Friday, October 10, 2003


'Snoopware' troubles privacy advocates  

'Snoopware' troubles privacy advocates: "'Snoopware' troubles privacy advocates
Earlier this year, Rick Eaton did something unusual in the world of high technology: He made his product weaker.
Eaton is the founder of a company, TrueActive, that makes a computer program that buyers can install on a target computer and monitor everything that the machine's user does on the PC.
Spying with software has been around for several years, but Eaton decided that one new feature in his program crossed a line between monitoring and snooping. That feature is called 'silent deploy,' which allows the buyer to place the program on someone else's computer secretly via e-mail, without having physical access to the machine. To Eaton, that constituted an invitation to install unethical and even illegal wiretaps. He made the change, he said, 'so we could live with ourselves.'"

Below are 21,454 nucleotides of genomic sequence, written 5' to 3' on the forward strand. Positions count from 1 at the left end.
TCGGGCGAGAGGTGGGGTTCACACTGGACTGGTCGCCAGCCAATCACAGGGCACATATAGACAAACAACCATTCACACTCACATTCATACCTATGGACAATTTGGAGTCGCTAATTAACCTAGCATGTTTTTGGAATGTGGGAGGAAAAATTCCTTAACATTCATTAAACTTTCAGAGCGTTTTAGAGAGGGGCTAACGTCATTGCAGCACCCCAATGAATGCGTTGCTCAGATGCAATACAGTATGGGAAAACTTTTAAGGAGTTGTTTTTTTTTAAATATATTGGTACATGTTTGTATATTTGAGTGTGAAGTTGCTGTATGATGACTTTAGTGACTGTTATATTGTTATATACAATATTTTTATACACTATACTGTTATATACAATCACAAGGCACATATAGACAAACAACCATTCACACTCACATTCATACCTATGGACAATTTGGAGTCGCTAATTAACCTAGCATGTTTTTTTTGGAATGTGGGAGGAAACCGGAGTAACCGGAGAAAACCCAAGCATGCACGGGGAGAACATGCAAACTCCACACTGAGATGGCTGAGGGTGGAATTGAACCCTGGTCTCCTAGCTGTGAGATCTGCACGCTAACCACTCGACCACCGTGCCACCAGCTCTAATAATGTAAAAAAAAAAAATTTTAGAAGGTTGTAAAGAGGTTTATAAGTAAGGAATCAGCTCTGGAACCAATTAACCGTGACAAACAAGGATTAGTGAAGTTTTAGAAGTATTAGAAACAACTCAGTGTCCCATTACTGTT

This part is a clear example of a software author with ethics. I wish that more such authors would follow his lead. However, there is one paragraph in the story that bears emphasis:

"Anybody who routinely uses a computer that isn't their own ought to be thinking, 'Who's looking over my shoulder?' " said Ross Stapleton-Gray, a computer consultant who has worked for the University of California system.

I suspect that this is one thing that doesn't leap to our minds when we travel.

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